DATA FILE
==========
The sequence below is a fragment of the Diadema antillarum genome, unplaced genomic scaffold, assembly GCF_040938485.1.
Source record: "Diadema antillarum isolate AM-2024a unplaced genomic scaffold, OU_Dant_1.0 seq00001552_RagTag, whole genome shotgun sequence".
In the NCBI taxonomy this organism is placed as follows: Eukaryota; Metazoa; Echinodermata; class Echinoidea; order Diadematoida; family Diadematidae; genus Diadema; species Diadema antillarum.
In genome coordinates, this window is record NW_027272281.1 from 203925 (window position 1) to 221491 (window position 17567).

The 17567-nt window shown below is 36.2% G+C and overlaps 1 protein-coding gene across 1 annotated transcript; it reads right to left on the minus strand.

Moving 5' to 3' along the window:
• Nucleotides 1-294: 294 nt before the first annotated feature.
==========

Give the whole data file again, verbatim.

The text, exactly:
The sequence below is a fragment of the Diadema antillarum genome, unplaced genomic scaffold, assembly GCF_040938485.1.
Source record: "Diadema antillarum isolate AM-2024a unplaced genomic scaffold, OU_Dant_1.0 seq00001552_RagTag, whole genome shotgun sequence".
In the NCBI taxonomy this organism is placed as follows: Eukaryota; Metazoa; Echinodermata; class Echinoidea; order Diadematoida; family Diadematidae; genus Diadema; species Diadema antillarum.
In genome coordinates, this window is record NW_027272281.1 from 203925 (window position 1) to 221491 (window position 17567).

The 17567-nt window shown below is 36.2% G+C and overlaps 1 protein-coding gene across 1 annotated transcript; it reads right to left on the minus strand.

Moving 5' to 3' along the window:
• Nucleotides 1-294: 294 nt before the first annotated feature.